Monday, February 23, 2009
The Oscars - This Guy's Perspective
Possibly the most asked question today might be "Did you watch the Oscars?"
In the past, if someone asked me, I would reply, "yeah, kinda". This year, I watched snippets of the 81st Academy Awards through commercials of the Blackhawks tilt against the Minnesota Wild then flipped over to it fully after the end of the Blackhawks game (to my wife's relief). Much as it is for my wife when she watches hockey, it was always difficult for me to stay focused on all the shenanigans going on during the Oscars. But through all the song and dance routines (I wasn't sure of Hugh Jackman's singing capability, but I thought he certainly hit the end of the show tune menagerie pretty well) and strange "homage to comedy" skits, there were a few things in this year's presentation that resonated with me.
Firstly, I'm always impressed to see people who can only speak a little bit of English brave the treacherous waters of the most difficult language while they are standing in possibly the biggest spotlight of their career. A great example of this was Kunio Kato accepting the award for the Best Animated Short Film (La Maison en Petits Cubes), plus his reference to the Styx song by quoting the line "Domo arigato, Mr. Roboto" reminded me that a good sense of humor transcends any language barrier.
This leads into something else that impressed me: in the good portion of the show that I saw, I did not notice anyone going on longer than the allotted time in their acceptance speech. For me, there is often an uncomfortability inherent in watching these speeches, much akin to when I watch ice skating once every four years in the Olympics. I always feel horrible for the skater when they fall, ruining all the long hours that they trained for this one moment, and I always feel bad for the individual(s) who run out of time recognizing those who brought them to this pinnacle of their enterprise (though I also recognize that sometimes people can take advantage of the opportunity). I thought Heath Ledger's family handled the situation perfectly as they accepted the award on behalf of Ledger's 3 year-old daughter, Matilda - they were grateful, yet understated; they let the achievement of their beloved family member speak for itself.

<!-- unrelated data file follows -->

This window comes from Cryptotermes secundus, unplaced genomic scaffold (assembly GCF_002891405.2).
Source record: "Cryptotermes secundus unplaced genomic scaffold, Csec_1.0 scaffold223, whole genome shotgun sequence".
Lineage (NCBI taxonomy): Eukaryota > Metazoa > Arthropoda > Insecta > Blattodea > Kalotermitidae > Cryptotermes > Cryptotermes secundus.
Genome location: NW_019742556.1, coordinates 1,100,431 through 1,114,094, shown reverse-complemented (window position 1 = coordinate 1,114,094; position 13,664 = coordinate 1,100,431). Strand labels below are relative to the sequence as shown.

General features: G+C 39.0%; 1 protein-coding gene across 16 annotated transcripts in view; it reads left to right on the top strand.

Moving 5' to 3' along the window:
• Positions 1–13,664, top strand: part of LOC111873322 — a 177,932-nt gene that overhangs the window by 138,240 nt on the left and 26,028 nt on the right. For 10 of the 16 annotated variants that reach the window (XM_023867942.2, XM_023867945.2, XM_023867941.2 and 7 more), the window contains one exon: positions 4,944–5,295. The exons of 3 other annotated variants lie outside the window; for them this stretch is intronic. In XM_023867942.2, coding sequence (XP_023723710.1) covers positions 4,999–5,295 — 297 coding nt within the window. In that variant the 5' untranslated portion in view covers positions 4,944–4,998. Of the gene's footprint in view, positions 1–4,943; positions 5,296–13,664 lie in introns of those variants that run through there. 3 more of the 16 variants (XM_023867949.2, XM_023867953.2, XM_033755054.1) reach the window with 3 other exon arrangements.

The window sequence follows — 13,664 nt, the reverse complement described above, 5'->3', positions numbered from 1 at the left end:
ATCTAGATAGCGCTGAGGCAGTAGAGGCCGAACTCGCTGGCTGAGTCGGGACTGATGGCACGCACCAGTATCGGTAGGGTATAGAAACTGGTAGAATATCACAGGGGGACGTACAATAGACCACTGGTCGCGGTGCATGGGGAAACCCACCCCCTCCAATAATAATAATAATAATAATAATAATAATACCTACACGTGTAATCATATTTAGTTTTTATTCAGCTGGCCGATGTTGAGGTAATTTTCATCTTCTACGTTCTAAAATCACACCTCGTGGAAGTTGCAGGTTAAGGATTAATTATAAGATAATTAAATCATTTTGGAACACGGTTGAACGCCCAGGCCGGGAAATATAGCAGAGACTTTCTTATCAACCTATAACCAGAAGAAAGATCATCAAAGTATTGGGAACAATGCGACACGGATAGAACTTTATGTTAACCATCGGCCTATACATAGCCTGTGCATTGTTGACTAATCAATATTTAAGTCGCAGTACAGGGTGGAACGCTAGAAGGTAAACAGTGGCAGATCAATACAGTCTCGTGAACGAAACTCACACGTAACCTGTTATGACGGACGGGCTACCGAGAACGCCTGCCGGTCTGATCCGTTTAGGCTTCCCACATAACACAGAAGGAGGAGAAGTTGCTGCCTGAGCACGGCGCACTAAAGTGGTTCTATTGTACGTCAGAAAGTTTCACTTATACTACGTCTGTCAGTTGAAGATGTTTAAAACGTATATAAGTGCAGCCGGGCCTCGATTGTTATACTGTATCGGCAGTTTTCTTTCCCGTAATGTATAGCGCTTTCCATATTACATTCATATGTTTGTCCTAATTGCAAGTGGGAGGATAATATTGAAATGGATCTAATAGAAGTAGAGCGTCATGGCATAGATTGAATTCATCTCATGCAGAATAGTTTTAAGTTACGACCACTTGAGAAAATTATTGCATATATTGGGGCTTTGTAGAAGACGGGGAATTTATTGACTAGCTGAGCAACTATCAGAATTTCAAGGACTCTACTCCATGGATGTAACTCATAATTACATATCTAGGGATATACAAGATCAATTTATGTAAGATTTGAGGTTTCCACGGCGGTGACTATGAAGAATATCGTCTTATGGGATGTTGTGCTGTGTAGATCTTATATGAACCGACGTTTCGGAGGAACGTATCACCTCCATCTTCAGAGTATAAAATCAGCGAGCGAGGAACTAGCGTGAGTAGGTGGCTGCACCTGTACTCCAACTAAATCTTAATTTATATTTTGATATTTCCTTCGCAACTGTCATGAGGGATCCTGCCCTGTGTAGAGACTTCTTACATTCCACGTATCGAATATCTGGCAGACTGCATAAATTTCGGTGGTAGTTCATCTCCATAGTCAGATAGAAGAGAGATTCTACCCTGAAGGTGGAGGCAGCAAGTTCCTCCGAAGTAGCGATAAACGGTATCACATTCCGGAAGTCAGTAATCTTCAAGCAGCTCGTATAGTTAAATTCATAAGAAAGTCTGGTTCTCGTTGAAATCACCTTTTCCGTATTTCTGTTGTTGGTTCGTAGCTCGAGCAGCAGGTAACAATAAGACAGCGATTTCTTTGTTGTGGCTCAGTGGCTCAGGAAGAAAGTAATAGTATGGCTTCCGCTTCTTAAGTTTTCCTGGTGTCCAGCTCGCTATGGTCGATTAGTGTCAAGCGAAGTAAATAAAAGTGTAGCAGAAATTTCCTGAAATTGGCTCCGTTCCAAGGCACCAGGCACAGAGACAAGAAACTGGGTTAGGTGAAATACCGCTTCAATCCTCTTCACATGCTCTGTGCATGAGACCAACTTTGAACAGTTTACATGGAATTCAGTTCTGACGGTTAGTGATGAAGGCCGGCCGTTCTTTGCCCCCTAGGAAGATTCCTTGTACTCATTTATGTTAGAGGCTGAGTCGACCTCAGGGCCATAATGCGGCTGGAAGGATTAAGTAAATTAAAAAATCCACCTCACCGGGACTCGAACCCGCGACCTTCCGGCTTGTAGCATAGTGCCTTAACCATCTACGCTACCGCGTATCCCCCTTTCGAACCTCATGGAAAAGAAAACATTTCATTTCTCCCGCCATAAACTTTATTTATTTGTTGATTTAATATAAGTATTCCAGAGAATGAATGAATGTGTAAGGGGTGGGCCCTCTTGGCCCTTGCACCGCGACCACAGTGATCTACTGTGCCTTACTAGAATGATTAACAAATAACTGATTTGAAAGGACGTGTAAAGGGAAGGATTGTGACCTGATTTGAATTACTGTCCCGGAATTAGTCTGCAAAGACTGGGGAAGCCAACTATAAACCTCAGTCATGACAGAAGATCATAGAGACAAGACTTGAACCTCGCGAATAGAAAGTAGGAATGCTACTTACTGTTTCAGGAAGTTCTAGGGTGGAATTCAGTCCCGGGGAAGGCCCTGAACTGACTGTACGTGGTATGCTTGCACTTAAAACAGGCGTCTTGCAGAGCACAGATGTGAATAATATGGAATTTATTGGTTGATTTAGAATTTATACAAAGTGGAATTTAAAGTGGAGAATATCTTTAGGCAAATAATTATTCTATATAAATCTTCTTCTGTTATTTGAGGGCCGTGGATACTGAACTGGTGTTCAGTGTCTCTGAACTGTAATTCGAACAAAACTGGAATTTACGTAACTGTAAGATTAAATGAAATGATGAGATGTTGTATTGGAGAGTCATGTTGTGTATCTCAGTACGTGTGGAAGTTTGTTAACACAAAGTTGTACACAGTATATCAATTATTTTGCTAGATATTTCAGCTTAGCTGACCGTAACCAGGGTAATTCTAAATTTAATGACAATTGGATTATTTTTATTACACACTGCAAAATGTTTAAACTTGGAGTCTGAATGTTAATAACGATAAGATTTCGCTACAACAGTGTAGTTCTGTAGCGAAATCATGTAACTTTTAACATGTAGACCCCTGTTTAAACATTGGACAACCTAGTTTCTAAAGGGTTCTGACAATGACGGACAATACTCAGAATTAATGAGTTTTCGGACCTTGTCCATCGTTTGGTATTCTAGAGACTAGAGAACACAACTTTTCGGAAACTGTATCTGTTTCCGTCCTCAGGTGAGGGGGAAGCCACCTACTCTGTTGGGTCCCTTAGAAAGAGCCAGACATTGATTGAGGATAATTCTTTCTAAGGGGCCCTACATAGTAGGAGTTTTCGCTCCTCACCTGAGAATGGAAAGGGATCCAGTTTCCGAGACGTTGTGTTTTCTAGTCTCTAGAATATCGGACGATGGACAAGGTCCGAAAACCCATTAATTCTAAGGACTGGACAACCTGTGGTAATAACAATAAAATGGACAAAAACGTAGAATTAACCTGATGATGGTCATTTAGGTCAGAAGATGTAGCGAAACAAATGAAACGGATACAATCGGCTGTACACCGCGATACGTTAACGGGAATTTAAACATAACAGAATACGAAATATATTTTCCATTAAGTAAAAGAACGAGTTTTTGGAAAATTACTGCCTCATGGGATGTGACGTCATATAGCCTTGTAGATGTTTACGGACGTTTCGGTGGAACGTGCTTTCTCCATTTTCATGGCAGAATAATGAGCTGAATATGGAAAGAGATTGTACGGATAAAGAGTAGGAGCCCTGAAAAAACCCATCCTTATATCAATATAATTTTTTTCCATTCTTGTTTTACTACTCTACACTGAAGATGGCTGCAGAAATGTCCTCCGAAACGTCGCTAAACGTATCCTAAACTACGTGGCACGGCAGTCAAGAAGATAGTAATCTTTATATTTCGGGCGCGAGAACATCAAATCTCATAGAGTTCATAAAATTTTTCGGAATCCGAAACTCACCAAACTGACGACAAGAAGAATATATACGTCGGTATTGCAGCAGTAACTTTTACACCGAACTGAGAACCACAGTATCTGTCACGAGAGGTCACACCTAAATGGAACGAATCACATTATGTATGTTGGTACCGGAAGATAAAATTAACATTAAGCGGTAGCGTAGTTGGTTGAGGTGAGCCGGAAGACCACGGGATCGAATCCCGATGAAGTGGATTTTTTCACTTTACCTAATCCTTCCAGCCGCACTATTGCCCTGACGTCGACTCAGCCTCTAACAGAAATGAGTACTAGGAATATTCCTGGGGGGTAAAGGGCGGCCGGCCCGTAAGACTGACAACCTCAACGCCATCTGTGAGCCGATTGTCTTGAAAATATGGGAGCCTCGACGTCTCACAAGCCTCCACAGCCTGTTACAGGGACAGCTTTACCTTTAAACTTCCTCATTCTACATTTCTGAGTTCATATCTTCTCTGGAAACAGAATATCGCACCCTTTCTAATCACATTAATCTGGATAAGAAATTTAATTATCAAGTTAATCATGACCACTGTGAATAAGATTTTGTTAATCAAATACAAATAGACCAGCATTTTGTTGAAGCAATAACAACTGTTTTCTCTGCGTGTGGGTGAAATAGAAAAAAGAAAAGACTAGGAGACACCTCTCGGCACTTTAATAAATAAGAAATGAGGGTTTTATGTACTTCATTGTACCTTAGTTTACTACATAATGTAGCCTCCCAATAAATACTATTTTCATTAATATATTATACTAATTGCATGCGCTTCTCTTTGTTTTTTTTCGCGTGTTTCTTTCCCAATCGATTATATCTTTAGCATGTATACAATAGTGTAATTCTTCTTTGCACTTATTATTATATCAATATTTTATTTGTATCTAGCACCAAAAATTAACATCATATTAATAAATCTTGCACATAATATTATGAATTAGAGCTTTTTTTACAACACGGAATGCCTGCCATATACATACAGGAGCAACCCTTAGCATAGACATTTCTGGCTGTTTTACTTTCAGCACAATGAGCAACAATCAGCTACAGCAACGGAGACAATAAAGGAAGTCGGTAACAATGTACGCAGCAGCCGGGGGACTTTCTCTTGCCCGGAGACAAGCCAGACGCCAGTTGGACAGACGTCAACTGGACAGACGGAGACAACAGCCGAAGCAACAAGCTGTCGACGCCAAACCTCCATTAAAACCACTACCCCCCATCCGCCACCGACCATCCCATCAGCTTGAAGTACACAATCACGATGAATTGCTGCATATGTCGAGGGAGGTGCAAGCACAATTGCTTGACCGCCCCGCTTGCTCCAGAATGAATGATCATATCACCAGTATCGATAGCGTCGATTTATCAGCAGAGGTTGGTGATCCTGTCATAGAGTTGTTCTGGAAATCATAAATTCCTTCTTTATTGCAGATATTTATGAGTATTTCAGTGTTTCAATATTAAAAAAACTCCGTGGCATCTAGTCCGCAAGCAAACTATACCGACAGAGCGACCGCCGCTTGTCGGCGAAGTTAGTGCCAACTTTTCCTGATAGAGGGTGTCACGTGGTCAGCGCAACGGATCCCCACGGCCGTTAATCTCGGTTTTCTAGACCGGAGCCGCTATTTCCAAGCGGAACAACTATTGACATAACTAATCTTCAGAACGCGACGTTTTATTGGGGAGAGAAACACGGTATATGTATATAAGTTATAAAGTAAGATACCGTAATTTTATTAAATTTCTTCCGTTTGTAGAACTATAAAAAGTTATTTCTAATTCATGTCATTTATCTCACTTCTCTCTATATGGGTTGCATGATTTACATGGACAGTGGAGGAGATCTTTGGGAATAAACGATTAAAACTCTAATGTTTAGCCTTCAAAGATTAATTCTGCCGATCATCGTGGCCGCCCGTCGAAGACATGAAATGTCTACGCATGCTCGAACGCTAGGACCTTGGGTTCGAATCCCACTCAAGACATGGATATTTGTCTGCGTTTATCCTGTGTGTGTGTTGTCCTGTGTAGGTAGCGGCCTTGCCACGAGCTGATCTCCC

A quick note, I'm almost always impressed with Will Smith's charisma when he's forced to ad lib. Could we see him host an Oscar night sometime in the future, maybe?
I really enjoyed the personal recognition of the nominees for the Best Actress, Best Actor, etc. I thought this was an excellent way to recognize everyone who was nominated. You could see that even though most of the nominees didn't win the actual hardware (the statues are made in Chicago, by the way), many would take away fond memories of peer recognition from the ceremony - and in the film industry, peer recognition can be an excellent consolation prize. I realize all of the nominee blurbs were scripted, but the pathos that was lent to the situation by the words of the former winners and the nominees' reactions was touching (ie. Shirley MacLaine speaking to Anne Hathaway). On a personal note, I enjoyed seeing Ben Kingsley and Michael Douglas, two of my ageless favorites.
To sum up, I liked this year's Oscar presentation. I thought Christopher Walken looked a bit disheveled, but that's all part of the fun. I also really liked the clips showing winners of the past - a reminder that watching the Oscars is watching history in the making. Also, with the awards honoring everything from art direction to sound mixing to best director, plus the annual remembrance not only of the actors and actresses, but of all the publicists, camera operators, and other unsung heroes of the movie business that have passed on, it is a humbling reminder that hundreds, if not thousands, of real people have contributed hard work and valuable time to provide a 2-hour escape for the rest of us on a Saturday evening.
Oh yeah, one more comment from the show last night: I'm sure going to miss Paul Newman.